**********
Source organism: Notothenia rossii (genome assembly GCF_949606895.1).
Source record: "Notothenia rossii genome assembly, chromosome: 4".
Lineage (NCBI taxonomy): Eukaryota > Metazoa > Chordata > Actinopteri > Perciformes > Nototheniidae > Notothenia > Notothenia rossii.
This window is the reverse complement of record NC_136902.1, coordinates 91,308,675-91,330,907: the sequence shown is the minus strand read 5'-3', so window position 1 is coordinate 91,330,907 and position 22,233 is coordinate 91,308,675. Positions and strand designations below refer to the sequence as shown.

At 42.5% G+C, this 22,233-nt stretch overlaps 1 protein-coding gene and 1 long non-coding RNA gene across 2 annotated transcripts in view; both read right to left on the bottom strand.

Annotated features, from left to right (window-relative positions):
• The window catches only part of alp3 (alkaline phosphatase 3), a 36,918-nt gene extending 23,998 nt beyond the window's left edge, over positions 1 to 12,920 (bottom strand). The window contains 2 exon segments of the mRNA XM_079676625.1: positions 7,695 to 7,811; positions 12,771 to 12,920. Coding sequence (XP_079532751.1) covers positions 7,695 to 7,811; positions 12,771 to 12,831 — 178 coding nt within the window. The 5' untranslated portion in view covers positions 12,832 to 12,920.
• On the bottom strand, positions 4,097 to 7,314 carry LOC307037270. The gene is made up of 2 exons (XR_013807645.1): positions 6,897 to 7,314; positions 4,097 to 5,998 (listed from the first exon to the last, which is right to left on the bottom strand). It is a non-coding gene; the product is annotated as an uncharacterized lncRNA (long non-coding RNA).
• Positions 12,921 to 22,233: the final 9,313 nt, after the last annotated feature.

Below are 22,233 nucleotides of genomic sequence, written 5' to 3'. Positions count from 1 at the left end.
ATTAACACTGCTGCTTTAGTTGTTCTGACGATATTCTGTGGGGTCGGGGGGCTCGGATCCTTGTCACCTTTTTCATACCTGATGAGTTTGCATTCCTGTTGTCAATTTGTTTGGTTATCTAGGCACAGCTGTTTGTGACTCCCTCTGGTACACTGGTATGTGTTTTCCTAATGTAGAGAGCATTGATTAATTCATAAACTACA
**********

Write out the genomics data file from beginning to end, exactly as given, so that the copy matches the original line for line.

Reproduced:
Source organism: Notothenia rossii (genome assembly GCF_949606895.1).
Source record: "Notothenia rossii genome assembly, chromosome: 4".
Lineage (NCBI taxonomy): Eukaryota > Metazoa > Chordata > Actinopteri > Perciformes > Nototheniidae > Notothenia > Notothenia rossii.
This window is the reverse complement of record NC_136902.1, coordinates 91,308,675-91,330,907: the sequence shown is the minus strand read 5'-3', so window position 1 is coordinate 91,330,907 and position 22,233 is coordinate 91,308,675. Positions and strand designations below refer to the sequence as shown.

At 42.5% G+C, this 22,233-nt stretch overlaps 1 protein-coding gene and 1 long non-coding RNA gene across 2 annotated transcripts in view; both read right to left on the bottom strand.

Annotated features, from left to right (window-relative positions):
• The window catches only part of alp3 (alkaline phosphatase 3), a 36,918-nt gene extending 23,998 nt beyond the window's left edge, over positions 1 to 12,920 (bottom strand). The window contains 2 exon segments of the mRNA XM_079676625.1: positions 7,695 to 7,811; positions 12,771 to 12,920. Coding sequence (XP_079532751.1) covers positions 7,695 to 7,811; positions 12,771 to 12,831 — 178 coding nt within the window. The 5' untranslated portion in view covers positions 12,832 to 12,920.
• On the bottom strand, positions 4,097 to 7,314 carry LOC307037270. The gene is made up of 2 exons (XR_013807645.1): positions 6,897 to 7,314; positions 4,097 to 5,998 (listed from the first exon to the last, which is right to left on the bottom strand). It is a non-coding gene; the product is annotated as an uncharacterized lncRNA (long non-coding RNA).
• Positions 12,921 to 22,233: the final 9,313 nt, after the last annotated feature.

Below are 22,233 nucleotides of genomic sequence, written 5' to 3'. Positions count from 1 at the left end.
ATTAACACTGCTGCTTTAGTTGTTCTGACGATATTCTGTGGGGTCGGGGGGCTCGGATCCTTGTCACCTTTTTCATACCTGATGAGTTTGCATTCCTGTTGTCAATTTGTTTGGTTATCTAGGCACAGCTGTTTGTGACTCCCTCTGGTACACTGGTATGTGTTTTCCTAATGTAGAGAGCATTGATTAATTCATAAACTACA